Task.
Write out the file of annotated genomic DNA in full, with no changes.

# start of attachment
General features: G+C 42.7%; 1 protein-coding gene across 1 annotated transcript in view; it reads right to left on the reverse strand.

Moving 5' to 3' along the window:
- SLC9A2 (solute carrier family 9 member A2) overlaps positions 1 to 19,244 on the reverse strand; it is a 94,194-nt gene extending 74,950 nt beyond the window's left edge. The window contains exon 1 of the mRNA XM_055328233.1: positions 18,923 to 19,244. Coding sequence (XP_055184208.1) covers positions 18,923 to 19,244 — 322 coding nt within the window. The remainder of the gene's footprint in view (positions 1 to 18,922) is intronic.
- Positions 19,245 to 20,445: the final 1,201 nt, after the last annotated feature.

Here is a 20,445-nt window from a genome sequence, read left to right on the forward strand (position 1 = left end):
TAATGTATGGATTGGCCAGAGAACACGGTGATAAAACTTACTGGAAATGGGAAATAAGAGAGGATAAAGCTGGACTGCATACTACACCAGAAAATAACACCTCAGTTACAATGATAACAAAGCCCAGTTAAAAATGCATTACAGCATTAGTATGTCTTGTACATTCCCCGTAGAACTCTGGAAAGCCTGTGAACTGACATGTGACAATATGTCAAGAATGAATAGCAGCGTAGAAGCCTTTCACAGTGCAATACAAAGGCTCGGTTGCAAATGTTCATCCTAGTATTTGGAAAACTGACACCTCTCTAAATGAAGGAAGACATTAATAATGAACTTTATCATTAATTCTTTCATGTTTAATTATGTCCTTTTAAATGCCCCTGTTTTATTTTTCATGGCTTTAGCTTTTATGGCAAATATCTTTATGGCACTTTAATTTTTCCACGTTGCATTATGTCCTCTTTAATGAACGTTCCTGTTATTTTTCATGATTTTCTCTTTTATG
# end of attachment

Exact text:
General features: G+C 42.7%; 1 protein-coding gene across 1 annotated transcript in view; it reads right to left on the reverse strand.

Moving 5' to 3' along the window:
- SLC9A2 (solute carrier family 9 member A2) overlaps positions 1 to 19,244 on the reverse strand; it is a 94,194-nt gene extending 74,950 nt beyond the window's left edge. The window contains exon 1 of the mRNA XM_055328233.1: positions 18,923 to 19,244. Coding sequence (XP_055184208.1) covers positions 18,923 to 19,244 — 322 coding nt within the window. The remainder of the gene's footprint in view (positions 1 to 18,922) is intronic.
- Positions 19,245 to 20,445: the final 1,201 nt, after the last annotated feature.

Here is a 20,445-nt window from a genome sequence, read left to right on the forward strand (position 1 = left end):
TAATGTATGGATTGGCCAGAGAACACGGTGATAAAACTTACTGGAAATGGGAAATAAGAGAGGATAAAGCTGGACTGCATACTACACCAGAAAATAACACCTCAGTTACAATGATAACAAAGCCCAGTTAAAAATGCATTACAGCATTAGTATGTCTTGTACATTCCCCGTAGAACTCTGGAAAGCCTGTGAACTGACATGTGACAATATGTCAAGAATGAATAGCAGCGTAGAAGCCTTTCACAGTGCAATACAAAGGCTCGGTTGCAAATGTTCATCCTAGTATTTGGAAAACTGACACCTCTCTAAATGAAGGAAGACATTAATAATGAACTTTATCATTAATTCTTTCATGTTTAATTATGTCCTTTTAAATGCCCCTGTTTTATTTTTCATGGCTTTAGCTTTTATGGCAAATATCTTTATGGCACTTTAATTTTTCCACGTTGCATTATGTCCTCTTTAATGAACGTTCCTGTTATTTTTCATGATTTTCTCTTTTATG